REFLECTIONS FROM THE FIELDS
Farmer Stephen Decater writes and speaks often on the future of “organic agriculture.” Reflections from the Field offers a forum for his thoughts and ideas. We will periodically update and archive these writings. Stephen welcomes your thoughts and responses. You can reach him preferably through “snail mail” at LIve Power Community Farm, or by email .
Draft Proposal for a Mendocino Community Based Farming Network
As the energy crisis and climate pollution deepens and the need becomes more acute to get local food production and a local food system up and running, we need to know about new ways of creating and operating farms. The 100% community based farm (CBF) represents a completely new way to organize food production in contrast to the market based agricultural system that we have now which often does not take very good care of the farmer, the land, the climate, or the eaters.
When a group of eaters/consumers come together and pool money to support the operating budget of a particular, local, diversified farm, and then share in eating the food that is produced, a stable economic basis is achieved which often cannot be achieved through the market system. In effect, the community of people eating from the farm are not buying food, but rather partnering with the farmer in creating and operating the farm. There are many roles they can play – from simply providing a share of the budget and eating the food to serving on an advisory board to define the farm crop plan, the farming and energy practices, address land and capital issues, and facilitate communication through a newsletter, website, and member outreach and farm celebrations. Through this involvement, people can play a conscious and active role in forming and manifesting a new food system.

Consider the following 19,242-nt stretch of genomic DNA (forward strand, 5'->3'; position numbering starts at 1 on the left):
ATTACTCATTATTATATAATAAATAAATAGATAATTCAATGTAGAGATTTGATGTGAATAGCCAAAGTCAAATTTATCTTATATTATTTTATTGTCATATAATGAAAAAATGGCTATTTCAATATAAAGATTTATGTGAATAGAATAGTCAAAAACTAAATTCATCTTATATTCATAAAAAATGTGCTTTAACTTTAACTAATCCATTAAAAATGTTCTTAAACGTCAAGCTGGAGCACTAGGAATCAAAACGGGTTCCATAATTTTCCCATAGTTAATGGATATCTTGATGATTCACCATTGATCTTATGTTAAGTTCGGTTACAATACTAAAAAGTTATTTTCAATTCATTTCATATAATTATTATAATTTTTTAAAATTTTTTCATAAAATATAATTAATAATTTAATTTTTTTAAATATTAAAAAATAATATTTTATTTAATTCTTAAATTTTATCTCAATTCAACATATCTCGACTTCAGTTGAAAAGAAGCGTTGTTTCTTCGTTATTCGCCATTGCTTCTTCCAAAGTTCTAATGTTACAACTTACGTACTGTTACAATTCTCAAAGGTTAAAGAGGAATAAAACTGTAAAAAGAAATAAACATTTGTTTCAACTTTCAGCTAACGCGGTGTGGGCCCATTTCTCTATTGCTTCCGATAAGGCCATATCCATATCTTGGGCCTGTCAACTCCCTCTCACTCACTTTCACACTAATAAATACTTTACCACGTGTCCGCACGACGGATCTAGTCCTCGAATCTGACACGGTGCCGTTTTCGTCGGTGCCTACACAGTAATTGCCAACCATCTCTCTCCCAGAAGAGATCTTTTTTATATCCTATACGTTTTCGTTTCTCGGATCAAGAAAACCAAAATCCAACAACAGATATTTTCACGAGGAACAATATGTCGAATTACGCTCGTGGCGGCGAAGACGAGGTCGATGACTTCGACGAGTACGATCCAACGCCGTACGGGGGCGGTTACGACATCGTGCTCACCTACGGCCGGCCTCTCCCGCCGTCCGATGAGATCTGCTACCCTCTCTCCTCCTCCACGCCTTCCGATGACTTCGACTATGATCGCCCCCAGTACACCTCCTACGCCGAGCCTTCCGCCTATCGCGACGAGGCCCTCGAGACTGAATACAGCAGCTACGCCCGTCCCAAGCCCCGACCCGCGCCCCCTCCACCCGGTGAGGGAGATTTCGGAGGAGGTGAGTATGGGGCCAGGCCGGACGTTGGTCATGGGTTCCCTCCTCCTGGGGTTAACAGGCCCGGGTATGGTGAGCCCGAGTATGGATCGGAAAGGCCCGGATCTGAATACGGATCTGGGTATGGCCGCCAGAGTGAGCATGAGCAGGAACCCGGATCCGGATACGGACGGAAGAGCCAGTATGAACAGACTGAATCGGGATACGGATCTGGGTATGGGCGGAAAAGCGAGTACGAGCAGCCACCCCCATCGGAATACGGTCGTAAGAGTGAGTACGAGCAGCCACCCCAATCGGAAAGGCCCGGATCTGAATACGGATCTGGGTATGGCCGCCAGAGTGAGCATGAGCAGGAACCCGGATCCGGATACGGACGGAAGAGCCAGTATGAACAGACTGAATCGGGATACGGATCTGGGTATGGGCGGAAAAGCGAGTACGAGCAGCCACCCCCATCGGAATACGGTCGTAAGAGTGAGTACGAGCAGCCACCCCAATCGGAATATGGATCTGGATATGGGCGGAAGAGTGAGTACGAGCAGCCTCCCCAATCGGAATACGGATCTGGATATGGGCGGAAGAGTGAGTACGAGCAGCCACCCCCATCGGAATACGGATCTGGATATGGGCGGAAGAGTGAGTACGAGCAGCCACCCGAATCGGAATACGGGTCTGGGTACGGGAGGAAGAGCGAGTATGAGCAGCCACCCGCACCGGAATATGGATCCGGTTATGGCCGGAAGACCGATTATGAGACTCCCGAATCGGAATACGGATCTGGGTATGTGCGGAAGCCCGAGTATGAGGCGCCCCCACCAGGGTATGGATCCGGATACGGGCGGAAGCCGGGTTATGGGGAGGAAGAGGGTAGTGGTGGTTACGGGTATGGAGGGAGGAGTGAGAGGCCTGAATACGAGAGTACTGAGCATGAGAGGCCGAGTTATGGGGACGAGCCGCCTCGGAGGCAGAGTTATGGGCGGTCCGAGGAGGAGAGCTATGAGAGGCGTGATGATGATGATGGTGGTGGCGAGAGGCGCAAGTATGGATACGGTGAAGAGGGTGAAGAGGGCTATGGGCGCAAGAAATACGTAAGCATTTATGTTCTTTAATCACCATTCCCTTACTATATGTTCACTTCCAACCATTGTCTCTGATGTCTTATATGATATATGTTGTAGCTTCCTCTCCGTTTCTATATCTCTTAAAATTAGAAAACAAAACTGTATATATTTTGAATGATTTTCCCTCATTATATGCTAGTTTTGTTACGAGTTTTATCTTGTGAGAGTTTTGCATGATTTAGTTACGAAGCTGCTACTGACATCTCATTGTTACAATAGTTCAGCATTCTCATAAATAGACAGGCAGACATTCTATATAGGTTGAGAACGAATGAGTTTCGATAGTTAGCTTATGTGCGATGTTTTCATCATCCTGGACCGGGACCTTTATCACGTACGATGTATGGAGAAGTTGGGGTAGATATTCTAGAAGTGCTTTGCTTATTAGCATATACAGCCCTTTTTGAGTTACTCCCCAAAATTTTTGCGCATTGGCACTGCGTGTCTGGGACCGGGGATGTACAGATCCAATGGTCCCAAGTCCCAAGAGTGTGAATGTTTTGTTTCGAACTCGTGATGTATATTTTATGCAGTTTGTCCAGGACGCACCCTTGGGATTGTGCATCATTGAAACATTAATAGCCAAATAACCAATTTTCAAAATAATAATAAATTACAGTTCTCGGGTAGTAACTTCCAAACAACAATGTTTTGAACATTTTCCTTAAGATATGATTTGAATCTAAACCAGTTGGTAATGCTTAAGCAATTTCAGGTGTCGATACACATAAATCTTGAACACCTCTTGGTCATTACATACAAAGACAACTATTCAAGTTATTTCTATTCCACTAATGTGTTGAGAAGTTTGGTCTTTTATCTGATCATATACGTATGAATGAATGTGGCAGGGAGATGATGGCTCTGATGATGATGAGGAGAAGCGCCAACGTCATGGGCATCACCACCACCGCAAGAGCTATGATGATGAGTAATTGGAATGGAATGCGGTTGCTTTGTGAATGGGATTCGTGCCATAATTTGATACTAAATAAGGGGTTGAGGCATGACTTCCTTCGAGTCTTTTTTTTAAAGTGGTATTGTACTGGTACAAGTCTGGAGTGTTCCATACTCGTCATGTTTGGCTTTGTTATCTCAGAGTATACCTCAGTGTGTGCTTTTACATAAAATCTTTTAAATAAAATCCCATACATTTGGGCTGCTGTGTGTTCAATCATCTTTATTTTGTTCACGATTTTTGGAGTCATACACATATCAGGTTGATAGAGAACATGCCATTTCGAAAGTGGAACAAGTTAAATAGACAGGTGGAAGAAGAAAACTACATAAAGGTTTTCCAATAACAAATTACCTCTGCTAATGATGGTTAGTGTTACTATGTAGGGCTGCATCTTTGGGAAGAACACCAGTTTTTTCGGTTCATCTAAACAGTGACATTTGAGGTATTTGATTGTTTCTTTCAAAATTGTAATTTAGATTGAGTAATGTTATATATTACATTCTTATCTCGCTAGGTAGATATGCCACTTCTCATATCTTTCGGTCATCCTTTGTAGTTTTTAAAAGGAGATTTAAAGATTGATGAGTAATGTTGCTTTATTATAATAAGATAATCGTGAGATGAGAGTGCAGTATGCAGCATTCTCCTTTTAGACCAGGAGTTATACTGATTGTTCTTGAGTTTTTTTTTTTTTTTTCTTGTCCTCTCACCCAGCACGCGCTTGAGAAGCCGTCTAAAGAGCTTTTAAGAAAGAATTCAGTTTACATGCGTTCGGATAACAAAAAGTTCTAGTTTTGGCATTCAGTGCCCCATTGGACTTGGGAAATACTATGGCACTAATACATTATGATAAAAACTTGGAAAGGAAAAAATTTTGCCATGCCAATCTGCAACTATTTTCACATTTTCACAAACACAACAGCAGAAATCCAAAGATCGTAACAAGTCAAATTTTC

In order to have a healthy agriculture we have to have a healthy economic process. The real cost of food is actually based on the cost of taking care of the needs of the farmer and the land on a long term sustainable basis which is often not indicated by the current market economic “bottom line”. The associative economic practices employed by CBFs transform the economic process underlying agriculture from being directed by mechanistic “bottom line” self interest economic forces to an economic process which is directed by the good of the community as a whole – oriented towards meeting the needs of the earth, the farmer, and the eaters and reflecting human values and long term stewardship.
In practical terms this is accomplished through presenting the farm’s annual operating budget to the members and using it as a communication tool so that members can become aware of the actual costs of operating the farm and the state of its economic well being. The operating budget has the greatest clarity in a farm that distributes 100% of its produce through its members. If a farm is not wholly community based and has 75% of its product going to a member community and the other 25% going to markets, then it could possibly create some clarification by separating 25% of its gross income and expenses from the budget presented to members.